Monday Feb 06, 2023

Things we’ve learned working from home – The Verge


When we started working from home in March 2020, many of us who had not worked at home before may have begun with certain assumptions about what it would be like and what we would need. It’s now over two years later, and while we’re now able to spend time in the office, most of us are spending the majority of our working time at home.

We asked The Verge staff members about what they’d learned about working at home. In response, people talked about the need to get away from the desk and to get away from work, the challenges of working in the same space with family, and various strategies for staying sane while staying in the house.

Here’s what they told us.

How I learned to stop worrying and love WFH

OK, I’ll admit it — I’m stubborn. I spent two years of the pandemic waiting for things to return to just the way they were, sitting at my dining table-turned-workstation editing videos all day. It was an ergonomic nightmare that I figured would all be over soon when we went back to the office.

We have a spare room, but that’s where my wife works. I figured, at some point, we’d split the space, but last month, she got a job that is 100 percent remote. So I decided to give in and finally turn the dining corner into an edit suite. And now, I love it. I bought a new desk, arranged things just as I wanted them to be, and unsurprisingly, my attitude has changed. It helps that I can go into the actual office from time to time, but having a place at home that I actually like to work in makes all the difference in the world. — Matt Morales, video producer

I have to take a walk every day

If I don’t take a walk every day, I just start to feel weird. I usually take it in the middle of the day. It forces me to move around after being at my desk for like four hours, take my eyes off the computer screen, and sometimes literally stop and smell the roses that happen to be on my usual route. When I come back, I always feel more energized. Even if it’s hard to pull myself away from the computer, I never regret the walk. — Jay Peters, news writer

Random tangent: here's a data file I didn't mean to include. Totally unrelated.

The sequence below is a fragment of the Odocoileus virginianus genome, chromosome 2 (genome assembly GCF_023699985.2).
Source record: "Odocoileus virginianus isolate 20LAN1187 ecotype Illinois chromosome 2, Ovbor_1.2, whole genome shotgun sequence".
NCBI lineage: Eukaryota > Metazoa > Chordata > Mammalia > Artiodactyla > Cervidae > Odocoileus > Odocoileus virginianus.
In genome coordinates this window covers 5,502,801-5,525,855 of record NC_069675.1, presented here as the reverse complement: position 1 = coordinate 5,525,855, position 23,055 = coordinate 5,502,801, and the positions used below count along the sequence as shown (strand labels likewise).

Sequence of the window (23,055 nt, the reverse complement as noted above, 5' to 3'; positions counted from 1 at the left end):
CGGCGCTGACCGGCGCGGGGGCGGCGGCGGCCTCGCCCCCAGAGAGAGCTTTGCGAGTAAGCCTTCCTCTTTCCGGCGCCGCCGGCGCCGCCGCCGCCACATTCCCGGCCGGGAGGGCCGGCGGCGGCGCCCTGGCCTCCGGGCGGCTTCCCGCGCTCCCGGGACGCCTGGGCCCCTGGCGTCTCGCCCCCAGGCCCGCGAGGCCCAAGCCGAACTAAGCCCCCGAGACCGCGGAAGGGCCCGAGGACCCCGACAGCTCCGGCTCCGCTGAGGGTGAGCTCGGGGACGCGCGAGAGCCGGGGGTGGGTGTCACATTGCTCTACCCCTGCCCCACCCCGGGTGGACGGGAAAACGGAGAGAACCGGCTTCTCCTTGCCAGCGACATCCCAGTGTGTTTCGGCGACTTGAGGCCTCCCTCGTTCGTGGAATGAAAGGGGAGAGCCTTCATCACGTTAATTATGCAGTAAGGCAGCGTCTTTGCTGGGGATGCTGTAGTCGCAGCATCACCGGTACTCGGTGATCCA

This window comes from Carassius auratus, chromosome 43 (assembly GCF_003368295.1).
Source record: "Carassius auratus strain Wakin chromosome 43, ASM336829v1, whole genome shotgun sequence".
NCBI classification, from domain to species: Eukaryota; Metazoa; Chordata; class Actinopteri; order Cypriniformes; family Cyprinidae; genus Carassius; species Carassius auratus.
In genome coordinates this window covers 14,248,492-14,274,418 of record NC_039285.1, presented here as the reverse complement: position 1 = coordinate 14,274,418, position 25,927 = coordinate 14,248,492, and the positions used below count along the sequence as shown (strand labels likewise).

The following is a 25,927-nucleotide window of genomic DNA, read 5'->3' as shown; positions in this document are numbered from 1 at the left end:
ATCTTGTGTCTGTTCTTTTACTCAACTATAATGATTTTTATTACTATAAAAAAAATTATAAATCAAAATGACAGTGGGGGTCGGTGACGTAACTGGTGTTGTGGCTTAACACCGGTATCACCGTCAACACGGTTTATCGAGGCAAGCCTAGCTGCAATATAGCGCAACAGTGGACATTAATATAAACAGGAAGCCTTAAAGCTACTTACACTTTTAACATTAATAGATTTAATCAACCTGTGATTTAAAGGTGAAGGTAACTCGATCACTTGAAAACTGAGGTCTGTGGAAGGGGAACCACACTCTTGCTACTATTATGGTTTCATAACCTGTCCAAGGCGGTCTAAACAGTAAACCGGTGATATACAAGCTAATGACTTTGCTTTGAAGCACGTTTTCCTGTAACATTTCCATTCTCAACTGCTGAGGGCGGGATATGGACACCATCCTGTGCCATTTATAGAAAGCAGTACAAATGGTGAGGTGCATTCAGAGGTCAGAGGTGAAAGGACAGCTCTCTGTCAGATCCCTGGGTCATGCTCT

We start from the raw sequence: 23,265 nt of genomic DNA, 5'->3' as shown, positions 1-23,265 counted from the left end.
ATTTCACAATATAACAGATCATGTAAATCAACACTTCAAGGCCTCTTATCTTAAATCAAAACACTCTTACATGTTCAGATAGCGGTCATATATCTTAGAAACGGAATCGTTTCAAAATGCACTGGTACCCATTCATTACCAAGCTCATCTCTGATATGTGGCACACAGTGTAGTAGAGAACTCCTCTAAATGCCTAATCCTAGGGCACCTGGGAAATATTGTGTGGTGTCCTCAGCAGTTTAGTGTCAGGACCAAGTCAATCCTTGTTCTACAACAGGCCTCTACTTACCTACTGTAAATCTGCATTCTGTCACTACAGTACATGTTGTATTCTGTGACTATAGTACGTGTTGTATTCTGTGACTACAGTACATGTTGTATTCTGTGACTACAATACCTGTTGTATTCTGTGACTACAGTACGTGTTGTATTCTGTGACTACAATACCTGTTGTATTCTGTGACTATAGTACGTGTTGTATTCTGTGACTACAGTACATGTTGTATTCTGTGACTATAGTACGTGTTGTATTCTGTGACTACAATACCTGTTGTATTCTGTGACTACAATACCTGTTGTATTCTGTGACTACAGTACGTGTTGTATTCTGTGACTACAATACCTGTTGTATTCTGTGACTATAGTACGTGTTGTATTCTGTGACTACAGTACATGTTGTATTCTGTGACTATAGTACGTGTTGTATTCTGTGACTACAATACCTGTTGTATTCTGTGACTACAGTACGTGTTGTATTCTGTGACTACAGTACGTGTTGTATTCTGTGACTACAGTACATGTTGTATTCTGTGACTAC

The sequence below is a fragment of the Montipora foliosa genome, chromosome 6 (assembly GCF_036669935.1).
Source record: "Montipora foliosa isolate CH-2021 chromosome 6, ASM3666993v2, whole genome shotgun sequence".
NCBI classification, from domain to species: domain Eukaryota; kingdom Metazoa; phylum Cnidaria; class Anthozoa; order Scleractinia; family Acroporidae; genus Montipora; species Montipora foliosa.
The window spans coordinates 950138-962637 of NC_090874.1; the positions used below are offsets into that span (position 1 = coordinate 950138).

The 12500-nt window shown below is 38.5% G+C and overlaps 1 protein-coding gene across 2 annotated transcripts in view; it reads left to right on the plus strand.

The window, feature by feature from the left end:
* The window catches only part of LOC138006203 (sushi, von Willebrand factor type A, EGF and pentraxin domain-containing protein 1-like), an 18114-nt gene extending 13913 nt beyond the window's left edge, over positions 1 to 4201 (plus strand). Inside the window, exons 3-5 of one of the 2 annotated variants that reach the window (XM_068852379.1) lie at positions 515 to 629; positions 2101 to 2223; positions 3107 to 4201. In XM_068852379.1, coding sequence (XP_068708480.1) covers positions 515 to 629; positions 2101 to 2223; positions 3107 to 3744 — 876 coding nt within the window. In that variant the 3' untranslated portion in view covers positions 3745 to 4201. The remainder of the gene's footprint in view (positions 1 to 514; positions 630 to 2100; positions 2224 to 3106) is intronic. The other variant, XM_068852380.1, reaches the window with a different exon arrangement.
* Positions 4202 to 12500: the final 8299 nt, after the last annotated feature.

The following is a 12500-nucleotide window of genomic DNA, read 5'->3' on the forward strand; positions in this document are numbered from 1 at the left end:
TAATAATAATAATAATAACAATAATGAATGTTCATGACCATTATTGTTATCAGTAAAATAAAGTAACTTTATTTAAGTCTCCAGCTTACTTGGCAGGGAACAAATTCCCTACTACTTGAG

The life-changing magic of shutting down my computer

Working from home absolutely shattered my sense of work-life balance. All there was, was screens! I’d work a full day, then… close Slack and keep doing stuff on my laptop. This does not count as “leaving work,” I don’t think.

But then I discovered a little trick: instead of just closing my laptop and proclaiming the workday over, I started actually shutting my computer down at the end of the day. That one small action turned into a daily ritual and having to turn the thing back on put the tiniest bit of friction in the way every time I tried to log back in at 10PM and aimlessly wander the internet instead of reading a book or going to bed.

Now, the day ends when …….


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